Finally, the descent and touchdown video of the Perseverance Rover fully relayed to Earth, and NASA has published it. Watch the descent and touchdown of a Mars rover, for the first time as a full video!

The descent and touchdown video of the Perseverance Rover: NASA’s Mars 2020 Perseverance mission captured thrilling footage of its rover landing in Mars’ Jezero Crater on Feb. 18, 2021. The real footage in this video was captured by several cameras that are part of the rover’s entry, descent, and landing suite. The views include a camera looking down from the spacecraft’s descent stage (a kind of rocket-powered jet pack that helps fly the rover to its landing site), a camera on the rover looking up at the descent stage, a camera on the top of the aeroshell (a capsule protecting the rover) looking up at that parachute, and a camera on the bottom of the rover looking down at the Martian surface.The audio embedded in the video comes from the mission control call-outs during entry, descent, and landing.

At the end of the video, you can see the separation of the skycrane which power-landed Perseverance on the Martian surface. Amazing!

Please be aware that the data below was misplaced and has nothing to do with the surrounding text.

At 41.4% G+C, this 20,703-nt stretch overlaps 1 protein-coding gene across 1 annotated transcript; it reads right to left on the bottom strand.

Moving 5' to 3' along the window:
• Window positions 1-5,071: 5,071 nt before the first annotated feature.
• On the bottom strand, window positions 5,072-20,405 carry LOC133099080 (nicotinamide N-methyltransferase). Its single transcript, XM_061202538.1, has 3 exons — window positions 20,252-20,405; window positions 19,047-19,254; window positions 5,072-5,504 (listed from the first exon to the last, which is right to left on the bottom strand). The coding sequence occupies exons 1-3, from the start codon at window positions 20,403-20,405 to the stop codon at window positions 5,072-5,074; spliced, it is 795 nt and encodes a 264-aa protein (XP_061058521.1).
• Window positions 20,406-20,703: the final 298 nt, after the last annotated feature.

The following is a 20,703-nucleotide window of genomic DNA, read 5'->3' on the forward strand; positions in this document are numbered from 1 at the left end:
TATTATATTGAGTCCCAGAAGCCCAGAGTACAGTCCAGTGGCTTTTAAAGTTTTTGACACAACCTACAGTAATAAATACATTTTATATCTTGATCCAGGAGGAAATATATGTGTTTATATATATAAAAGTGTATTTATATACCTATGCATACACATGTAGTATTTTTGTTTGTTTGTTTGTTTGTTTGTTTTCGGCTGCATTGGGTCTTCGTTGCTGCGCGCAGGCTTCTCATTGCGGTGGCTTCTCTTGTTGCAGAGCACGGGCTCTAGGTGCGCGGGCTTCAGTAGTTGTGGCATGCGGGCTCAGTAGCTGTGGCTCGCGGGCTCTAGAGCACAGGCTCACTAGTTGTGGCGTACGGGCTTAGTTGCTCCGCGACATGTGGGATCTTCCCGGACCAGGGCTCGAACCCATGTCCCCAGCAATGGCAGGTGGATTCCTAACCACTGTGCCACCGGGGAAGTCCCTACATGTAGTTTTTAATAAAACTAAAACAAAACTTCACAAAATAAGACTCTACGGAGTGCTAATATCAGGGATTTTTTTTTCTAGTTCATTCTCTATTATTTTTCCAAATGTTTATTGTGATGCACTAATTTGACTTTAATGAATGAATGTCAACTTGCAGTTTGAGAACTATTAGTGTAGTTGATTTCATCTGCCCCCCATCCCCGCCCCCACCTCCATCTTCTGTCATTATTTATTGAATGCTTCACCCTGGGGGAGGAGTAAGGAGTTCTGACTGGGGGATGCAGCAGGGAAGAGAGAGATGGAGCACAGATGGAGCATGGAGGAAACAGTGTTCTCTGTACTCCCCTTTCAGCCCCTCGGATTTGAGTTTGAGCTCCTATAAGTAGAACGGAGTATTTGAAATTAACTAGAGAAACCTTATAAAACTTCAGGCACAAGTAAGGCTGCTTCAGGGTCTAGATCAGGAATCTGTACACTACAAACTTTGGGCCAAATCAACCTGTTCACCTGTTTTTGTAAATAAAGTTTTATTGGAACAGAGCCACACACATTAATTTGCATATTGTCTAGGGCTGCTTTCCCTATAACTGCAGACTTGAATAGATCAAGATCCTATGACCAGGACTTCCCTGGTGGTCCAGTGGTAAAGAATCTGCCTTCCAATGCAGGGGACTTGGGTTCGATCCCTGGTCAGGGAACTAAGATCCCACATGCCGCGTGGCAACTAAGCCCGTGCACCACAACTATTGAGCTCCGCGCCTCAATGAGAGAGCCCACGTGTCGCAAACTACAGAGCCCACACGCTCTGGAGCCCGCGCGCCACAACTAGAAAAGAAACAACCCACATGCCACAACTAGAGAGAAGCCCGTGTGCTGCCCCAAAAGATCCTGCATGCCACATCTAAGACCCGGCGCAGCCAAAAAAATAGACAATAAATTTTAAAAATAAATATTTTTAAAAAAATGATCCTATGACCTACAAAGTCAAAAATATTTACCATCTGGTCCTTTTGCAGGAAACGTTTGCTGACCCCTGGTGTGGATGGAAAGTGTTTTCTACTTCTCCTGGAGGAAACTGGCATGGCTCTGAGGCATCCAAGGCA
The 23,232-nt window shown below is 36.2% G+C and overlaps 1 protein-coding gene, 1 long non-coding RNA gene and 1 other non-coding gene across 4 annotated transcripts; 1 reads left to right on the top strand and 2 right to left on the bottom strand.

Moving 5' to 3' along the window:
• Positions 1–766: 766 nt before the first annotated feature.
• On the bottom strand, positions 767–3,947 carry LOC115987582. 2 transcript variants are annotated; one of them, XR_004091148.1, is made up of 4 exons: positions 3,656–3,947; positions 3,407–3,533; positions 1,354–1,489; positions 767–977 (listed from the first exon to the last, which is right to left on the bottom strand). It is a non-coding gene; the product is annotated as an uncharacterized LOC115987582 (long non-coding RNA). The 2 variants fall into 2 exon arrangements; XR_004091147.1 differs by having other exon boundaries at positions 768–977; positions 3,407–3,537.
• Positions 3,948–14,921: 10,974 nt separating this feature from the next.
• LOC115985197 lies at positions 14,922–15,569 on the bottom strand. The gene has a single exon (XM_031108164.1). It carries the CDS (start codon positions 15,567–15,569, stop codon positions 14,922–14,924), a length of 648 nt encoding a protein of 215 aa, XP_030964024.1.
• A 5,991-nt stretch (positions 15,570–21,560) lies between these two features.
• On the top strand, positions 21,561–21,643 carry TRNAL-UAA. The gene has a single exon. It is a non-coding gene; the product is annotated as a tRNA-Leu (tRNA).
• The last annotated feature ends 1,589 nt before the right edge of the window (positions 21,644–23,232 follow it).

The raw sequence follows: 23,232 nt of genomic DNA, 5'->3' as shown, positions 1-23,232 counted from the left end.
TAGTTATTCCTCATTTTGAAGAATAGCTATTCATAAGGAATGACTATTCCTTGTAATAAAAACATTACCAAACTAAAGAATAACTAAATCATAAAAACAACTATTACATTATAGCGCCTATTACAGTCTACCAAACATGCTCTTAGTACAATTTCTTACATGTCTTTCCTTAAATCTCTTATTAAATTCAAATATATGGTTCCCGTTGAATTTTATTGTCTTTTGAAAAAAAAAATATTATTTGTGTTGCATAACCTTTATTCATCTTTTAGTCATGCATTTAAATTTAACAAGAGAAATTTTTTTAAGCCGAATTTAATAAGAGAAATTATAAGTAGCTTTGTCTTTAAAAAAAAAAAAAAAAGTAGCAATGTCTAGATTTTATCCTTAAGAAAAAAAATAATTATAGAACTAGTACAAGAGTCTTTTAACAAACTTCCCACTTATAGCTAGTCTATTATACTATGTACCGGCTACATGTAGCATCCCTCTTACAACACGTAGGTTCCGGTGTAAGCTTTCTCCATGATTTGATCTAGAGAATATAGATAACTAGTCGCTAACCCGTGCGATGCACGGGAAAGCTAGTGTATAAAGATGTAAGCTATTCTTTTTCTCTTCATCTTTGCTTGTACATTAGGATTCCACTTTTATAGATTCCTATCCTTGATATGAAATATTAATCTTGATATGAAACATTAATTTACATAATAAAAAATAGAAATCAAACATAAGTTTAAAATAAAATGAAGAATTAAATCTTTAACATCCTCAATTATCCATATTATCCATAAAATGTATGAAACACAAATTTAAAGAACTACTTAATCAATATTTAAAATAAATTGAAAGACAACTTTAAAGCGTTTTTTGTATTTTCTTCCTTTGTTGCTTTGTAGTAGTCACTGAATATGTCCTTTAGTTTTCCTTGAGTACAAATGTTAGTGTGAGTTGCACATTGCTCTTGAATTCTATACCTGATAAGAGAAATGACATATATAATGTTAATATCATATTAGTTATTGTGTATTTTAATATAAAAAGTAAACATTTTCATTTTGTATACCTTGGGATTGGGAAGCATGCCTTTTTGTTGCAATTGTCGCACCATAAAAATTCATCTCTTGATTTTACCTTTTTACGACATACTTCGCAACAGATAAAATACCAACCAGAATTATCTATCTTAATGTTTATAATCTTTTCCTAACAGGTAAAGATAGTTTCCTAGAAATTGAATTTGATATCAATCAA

Perseverance skycrane separation
Skycrane separation just before the touchdown (screenshot from the descent and touchdown video of the Perseverance Rover).

Previous Mars rover Curiosity‘s descent was recorded as stop-motion – NASA has used 297 images taken during the descent to create a simulation.

Perseverance Rover touchdown photo on Mars.
Perseverance Rover touchdown photo on Mars.
Perseverance Rover Entry, Descent and Landing Profile
Perseverance Rover’s Entry, Descent and Landing Profile. This illustration shows the events that occur in the final minutes of the nearly seven-month journey that NASA’s Perseverance rover takes to Mars. Hundreds of critical events must execute perfectly and exactly on time for the rover to land on Mars safely on Feb. 18, 2021. Entry, Descent, and Landing, or “EDL,” begins when the spacecraft reaches the top of the Martian atmosphere, traveling nearly 12,500 mph (20,000 kph). It ends about seven minutes later, with Perseverance stationary on the Martian surface. Perseverance handles everything on its own during this process. It takes more than 11 minutes to get a radio signal back from Mars, so by the time the mission team hears that the spacecraft has entered the atmosphere, in reality, the rover is already on the ground. NASA’s Jet Propulsion Laboratory in Southern California built and will manage operations of the Mars 2020 Perseverance rover for NASA. Photo source: NASA JPL. For more information about the mission, please see the Perseverance Rover mission page.
Perseverance Rover Entry, Descent and Landing Profile
Perseverance Rover’s Entry, Descent and Landing Profile, metric version.
M. Özgür Nevres
Latest posts by M. Özgür Nevres (see all)

Leave a comment

Leave a Reply

This site uses Akismet to reduce spam. Learn how your comment data is processed.